"How long did it take you to formulate your very thoughtful tactical analysis?"
"It came to me in a dream," Fucile said, and placed the final pieces with a flourish. He swiveled around and said, "Ta-da!"
The blue magnets formed a smiley face; the orange, a frown. Cavani, Abreu and Pereira hooted. Even Lugano was grinning. Forlán, of course, took a picture.
The door opened, and before Fucile could put the board away, the Maestro came in.
He looked at the board, then at Fucile, and arched a brow. "An interesting strategy," he said dryly. "We'll see how it plays out."
Fucile grinned and took a seat between Pereira and Muslera. Pereira thumped him on the back.
The Maestro cleared his throat, and as if a switch had been flipped, the humor died away. He looked slowly around the room, at each player, one by one. Every face was serious, and every gaze met his.
He began to speak, and they listened.
But as a wise man once said, all good things must come to an end, and at long last, the twenty-three men from the most beautiful country in the world met an opponent they couldn't defeat. They fought to the very last minute, with every ounce of their strength, but in the end, it simply wasn't enough.
The locker room was utterly silent.
No one moved, no one spoke. Forlán stared blankly at nothing, eyes a thousand miles away. Fucile's head was in his hands. Muslera sat at the end of the bench, turned into the corner. Every few minutes, Diego could see his shoulders tremble.
Even the Maestro, standing at the end of the room, had nothing to say. Diego had never seen that look on his face before.
It was Diego's job to say something, to do something. He was the captain. But he couldn't seem to make himself speak around the sand in his throat.
Something broke the silence: the sound of slow, rhythmic clapping.
It was Abreu. He was standing up. "Hey," he said, digging up a grin. "Come on, all together." He began to sing in a terrible, off-key voice. "Uruguayans, our nation or the grave..."
His voice echoed strangely on its own. He circled the room, nodding at this player or that. A few began to clap half-heartedly. Abreu sandwiched himself in next to Muslera, and draped his arm around Muslera's shoulder, keeping the rhythm with one hand against his thigh. "Come on, Fernando!" he exclaimed, and raised his voice. "Liberty, or with glory..."
Slowly, Muslera turned to face the room. His face was blotched and his eyes red. In a wavering voice, he joined Abreu. "...the vows that our souls pronounce..."
The clapping grew stronger. Someone smiled, and then someone else, as first one voice and then another joined in, until Abreu's off-key warble was no longer dominant. Cavani laughed. The Maestro, leaning against the wall, clapped gravely. They grew louder, and louder, until the whole room was singing at the top of their lungs: Muslera, still red-eyed and terribly earnest; Luis, hand over his heart; Fucile and Pereira, arms around each others' shoulders.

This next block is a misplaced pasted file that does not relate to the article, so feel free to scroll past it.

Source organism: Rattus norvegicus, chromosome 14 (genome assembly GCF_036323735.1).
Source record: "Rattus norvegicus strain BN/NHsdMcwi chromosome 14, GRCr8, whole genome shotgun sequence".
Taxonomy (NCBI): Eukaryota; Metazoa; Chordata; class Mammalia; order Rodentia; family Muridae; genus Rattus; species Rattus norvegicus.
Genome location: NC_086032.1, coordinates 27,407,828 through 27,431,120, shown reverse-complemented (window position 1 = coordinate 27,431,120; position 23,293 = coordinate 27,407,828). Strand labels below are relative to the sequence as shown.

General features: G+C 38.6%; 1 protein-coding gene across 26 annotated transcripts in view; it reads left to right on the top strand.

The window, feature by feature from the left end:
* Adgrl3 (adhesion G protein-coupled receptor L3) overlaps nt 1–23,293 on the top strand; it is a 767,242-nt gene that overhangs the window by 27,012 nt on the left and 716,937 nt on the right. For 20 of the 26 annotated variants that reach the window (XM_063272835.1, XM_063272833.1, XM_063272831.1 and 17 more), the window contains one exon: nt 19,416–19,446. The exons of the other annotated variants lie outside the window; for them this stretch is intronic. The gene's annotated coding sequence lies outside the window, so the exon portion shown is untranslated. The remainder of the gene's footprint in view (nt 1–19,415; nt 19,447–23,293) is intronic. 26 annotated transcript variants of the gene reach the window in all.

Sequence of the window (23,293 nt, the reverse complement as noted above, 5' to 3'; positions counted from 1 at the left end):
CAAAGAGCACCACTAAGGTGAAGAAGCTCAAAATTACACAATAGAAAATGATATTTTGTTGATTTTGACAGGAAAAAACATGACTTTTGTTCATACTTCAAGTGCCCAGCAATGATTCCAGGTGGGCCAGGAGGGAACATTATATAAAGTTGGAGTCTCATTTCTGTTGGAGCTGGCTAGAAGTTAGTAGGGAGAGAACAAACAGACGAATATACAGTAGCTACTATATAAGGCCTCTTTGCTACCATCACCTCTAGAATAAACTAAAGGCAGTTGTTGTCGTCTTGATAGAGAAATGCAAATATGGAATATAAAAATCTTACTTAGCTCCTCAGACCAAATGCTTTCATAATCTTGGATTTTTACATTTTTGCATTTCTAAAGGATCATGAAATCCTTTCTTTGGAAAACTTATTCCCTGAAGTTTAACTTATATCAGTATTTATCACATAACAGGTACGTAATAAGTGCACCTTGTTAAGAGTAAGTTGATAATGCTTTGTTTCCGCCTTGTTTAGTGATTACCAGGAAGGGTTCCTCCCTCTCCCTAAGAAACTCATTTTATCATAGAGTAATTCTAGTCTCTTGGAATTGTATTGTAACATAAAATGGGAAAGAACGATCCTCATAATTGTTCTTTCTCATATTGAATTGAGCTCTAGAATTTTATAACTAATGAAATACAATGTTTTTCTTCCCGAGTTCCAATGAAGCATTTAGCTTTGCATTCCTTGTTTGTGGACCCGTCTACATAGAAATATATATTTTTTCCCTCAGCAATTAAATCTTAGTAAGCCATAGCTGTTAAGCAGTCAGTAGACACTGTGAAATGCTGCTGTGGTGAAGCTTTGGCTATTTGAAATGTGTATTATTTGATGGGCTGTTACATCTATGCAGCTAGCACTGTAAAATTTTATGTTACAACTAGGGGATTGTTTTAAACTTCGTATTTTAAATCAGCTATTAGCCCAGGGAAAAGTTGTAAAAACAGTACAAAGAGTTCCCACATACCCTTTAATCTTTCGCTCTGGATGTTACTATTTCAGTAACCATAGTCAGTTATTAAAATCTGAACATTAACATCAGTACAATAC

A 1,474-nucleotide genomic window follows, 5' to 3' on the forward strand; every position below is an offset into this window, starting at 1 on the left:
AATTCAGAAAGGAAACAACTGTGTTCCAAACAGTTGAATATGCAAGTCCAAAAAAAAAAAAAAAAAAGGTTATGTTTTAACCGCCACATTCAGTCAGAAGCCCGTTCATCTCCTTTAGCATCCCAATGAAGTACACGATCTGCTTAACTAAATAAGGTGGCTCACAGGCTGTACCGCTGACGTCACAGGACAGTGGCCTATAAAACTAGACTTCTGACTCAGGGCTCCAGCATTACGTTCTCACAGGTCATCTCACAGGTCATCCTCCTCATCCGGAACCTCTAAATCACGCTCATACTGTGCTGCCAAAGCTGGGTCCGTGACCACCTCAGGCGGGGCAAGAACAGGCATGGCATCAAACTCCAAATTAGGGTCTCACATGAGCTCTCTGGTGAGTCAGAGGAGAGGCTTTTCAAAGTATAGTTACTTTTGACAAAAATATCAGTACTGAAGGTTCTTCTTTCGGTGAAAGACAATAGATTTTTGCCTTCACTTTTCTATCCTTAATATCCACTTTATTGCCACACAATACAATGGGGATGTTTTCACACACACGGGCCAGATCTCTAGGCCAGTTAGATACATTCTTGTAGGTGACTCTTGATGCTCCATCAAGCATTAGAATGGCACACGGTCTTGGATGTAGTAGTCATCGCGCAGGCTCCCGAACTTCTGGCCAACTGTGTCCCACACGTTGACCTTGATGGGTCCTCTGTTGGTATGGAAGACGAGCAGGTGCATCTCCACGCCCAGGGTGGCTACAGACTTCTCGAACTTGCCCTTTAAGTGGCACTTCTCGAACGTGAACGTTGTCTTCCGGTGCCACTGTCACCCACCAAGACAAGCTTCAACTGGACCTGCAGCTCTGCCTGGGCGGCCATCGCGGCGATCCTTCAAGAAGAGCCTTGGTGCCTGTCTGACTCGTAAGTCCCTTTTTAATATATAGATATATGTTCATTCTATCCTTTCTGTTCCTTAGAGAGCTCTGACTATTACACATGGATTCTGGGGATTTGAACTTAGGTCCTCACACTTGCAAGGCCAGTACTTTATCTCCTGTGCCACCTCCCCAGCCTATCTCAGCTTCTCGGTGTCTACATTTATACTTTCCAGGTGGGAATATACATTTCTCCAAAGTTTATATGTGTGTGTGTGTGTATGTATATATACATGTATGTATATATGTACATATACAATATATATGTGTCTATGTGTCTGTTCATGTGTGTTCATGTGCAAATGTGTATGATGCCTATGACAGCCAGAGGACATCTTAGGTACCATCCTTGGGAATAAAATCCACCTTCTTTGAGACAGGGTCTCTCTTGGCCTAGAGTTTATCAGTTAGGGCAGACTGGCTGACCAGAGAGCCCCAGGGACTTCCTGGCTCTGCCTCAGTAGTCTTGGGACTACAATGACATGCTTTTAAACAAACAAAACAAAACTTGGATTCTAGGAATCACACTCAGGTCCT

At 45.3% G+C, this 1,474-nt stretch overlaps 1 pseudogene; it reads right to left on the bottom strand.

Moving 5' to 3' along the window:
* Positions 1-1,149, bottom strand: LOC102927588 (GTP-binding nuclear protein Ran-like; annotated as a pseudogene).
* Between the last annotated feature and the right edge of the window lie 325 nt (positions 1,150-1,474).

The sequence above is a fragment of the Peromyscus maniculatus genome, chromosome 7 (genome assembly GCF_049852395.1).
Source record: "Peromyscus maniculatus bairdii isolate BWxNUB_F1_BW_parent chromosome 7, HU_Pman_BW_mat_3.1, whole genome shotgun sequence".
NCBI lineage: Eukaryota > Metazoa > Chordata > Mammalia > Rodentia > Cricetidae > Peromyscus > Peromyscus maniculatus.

"Which we will fulfill! Which we will fulfill!"
With a distant sense of surprise, Diego realized there were tears streaming down his face.
He kept singing anyway.
But their effort had not been not in vain. When after long absence they finally returned home, to the most beautiful country in the world, they were greeted as heroes. The people poured into the streets to laud them, and vowed that their brave deeds would be remembered for generations.
Someone was yelling something in his ear; Diego couldn't hear a thing over the roar of the masses of people thronging the street, all clad in blue and white.
Fucile was leaning out the bus window, laughing slightly hysterically. "Do you see this? Do you believe this?" He leaned out further and waved, and the cheers swelled.
Forlán was hanging back from the windows, Diego noticed, watching the crowd with a smile on his face. Diego withdrew and squeezed down the bus to his namesake.
"Not going to give them a glimpse of their champion, golden one?" he said, nudging Forlán with one elbow.
Forlán turned. "I like watching," he said softly. "It looks nice."
Diego looked out at the sea of blue and white stretching as far the eye could see, the sea of his countrymen, every one chanting their names.
"Yeah," he said, after a minute. "It does."
A little hesitantly, Forlán leaned out the window. The roar that greeted him eclipsed anything they had heard so far. He waved, ducking his head a little, and then in a spontaneous burst of emotion, pumped his fist.
Diego's ears rang like bells. He found he was grinning. Forlán turned back to him, a smile stretching across his face.
"I'm glad to be home," he said.
And every word was true.